In most medical schools, students recite the Hippocratic Oath together to mark the start of their professional careers. The soon-to-be physicians swear to uphold the ethical standards of the medical profession and promise to stand for their patients without compromise.
Though the oath has been rewritten over the centuries, the essence of it has remained the same: "In each house I go, I go only for the good of my patients."
But the principles of the oath, says Dr. Gregg Bloche, are under an "unprecedented threat." In The Hippocratic Myth, Bloche details how doctors are under constant pressure to compromise or ration their care in order to please lawmakers, lawyers and insurance companies.
Diane Rehm talked to Andre Dubus III, best-selling author, about his recent memoir Townie.
Hearing someone talk about their memoir doesn't always make for radio magic, but I sat and listened to the entire interview with Dubus as he talked about his journey - going from a scrawny kid, to muscled brawler, to successful author.
From the Diane Rehm Show website:
In the 1970s, life along Massachusetts' Merrimack River was harsh and unforgiving. Jobs were scarce, neighborhoods were rife with drugs and violence, and hopelessness and despair prevailed. To survive amid such hardship, "House of Sand and Fog" author Andre Dubus III, built himself up from a scared, scrawny victim to a muscled street fighter who could defend his family and channel his anger at his absent father. Later on, Dubus found redemption through writing. He healed old wounds and forged a new life as one of America's bestselling authors.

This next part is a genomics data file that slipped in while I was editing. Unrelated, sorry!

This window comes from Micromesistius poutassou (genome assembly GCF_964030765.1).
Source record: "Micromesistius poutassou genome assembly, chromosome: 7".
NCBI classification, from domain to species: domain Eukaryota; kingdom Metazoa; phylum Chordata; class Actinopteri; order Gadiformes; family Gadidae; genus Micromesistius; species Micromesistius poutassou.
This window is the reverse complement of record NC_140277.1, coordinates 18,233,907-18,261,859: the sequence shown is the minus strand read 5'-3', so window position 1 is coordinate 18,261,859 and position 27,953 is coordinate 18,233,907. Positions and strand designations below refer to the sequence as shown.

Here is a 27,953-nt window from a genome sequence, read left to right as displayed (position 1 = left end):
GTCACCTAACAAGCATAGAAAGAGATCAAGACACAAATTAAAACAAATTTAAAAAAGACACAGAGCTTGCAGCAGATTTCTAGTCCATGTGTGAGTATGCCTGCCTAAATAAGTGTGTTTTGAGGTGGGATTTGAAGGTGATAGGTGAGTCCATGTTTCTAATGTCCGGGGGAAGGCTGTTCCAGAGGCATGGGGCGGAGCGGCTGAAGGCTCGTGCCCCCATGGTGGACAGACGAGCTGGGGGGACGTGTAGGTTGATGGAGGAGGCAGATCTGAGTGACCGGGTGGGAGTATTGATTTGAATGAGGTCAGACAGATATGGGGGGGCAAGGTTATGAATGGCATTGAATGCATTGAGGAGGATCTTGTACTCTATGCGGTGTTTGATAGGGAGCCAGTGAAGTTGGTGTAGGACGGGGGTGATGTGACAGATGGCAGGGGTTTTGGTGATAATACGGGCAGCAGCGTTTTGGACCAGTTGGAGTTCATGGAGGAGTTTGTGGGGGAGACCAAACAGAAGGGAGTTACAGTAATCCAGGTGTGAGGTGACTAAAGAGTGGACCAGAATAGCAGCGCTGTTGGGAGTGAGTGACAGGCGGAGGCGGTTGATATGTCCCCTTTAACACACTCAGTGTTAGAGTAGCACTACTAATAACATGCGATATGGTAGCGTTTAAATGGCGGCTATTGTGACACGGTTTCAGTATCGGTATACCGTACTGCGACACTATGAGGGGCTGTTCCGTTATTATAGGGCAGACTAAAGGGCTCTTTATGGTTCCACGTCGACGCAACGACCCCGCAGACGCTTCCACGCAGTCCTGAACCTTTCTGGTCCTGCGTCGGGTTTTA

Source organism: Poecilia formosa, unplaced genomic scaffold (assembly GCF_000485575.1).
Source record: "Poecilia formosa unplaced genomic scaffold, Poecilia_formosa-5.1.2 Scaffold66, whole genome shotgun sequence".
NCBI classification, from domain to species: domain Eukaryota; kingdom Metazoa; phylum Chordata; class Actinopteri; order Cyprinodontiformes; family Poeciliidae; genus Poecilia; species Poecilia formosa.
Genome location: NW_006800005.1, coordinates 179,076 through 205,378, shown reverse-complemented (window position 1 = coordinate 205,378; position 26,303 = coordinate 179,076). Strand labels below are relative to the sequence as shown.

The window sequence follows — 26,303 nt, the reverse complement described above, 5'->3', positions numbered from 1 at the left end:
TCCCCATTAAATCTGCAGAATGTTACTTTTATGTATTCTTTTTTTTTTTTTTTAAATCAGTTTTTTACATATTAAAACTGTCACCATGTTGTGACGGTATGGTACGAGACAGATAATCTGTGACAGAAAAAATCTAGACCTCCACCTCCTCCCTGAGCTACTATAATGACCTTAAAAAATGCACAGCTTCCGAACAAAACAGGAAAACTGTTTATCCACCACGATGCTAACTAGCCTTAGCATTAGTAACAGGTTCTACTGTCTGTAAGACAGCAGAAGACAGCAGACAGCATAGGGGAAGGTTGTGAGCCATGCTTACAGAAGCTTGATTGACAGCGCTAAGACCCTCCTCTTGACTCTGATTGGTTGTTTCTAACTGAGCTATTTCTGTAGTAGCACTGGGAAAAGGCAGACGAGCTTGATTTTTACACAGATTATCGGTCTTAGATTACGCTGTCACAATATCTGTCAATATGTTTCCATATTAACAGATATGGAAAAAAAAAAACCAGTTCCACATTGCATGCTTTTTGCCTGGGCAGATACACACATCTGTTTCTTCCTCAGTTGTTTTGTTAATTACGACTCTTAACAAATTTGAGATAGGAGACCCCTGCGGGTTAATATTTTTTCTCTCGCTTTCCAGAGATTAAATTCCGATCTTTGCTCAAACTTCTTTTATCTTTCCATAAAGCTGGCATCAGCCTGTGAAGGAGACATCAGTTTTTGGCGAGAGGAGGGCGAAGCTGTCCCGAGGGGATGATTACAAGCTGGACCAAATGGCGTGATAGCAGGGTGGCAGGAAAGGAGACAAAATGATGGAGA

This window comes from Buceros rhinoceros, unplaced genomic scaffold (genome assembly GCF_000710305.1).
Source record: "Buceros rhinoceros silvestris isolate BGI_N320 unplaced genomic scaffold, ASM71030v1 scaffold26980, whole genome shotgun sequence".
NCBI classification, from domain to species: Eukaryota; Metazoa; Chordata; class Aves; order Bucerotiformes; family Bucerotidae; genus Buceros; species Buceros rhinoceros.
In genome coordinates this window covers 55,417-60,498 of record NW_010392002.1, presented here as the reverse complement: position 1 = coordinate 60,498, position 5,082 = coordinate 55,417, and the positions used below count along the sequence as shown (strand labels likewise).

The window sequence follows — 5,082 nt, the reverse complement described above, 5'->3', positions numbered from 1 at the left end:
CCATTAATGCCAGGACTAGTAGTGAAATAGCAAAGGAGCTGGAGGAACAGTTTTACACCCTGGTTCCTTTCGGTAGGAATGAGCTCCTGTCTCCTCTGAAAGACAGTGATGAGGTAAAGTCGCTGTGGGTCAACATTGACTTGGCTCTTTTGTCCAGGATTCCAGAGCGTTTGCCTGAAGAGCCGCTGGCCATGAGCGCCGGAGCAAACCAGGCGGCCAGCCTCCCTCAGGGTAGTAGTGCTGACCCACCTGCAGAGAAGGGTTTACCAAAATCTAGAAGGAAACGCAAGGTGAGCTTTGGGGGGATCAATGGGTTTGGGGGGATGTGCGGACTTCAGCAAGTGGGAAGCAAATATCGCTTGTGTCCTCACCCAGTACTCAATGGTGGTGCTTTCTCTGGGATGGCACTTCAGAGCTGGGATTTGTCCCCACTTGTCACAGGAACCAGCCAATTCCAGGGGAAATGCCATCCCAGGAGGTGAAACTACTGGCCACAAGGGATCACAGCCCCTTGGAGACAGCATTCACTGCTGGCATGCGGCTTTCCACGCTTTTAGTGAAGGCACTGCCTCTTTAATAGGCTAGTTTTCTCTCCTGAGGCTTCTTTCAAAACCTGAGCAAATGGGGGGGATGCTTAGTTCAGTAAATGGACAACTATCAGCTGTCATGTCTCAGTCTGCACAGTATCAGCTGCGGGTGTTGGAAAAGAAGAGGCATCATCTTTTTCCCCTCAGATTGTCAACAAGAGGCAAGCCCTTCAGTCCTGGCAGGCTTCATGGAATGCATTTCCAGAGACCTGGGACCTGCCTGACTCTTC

In the interview, Dubus III talks about his rough and tumble childhood, touching on the difficulties facing single parents as well as issues surrounding bullying and empowerment, including Dubus's own vigilante-esque behavior in the face of would-be intimidators in his neighborhood.
Dubus III is charming and down-to-earth about topics which, one imagines, are very personal, and somewhat difficult to talk about. Not to be missed.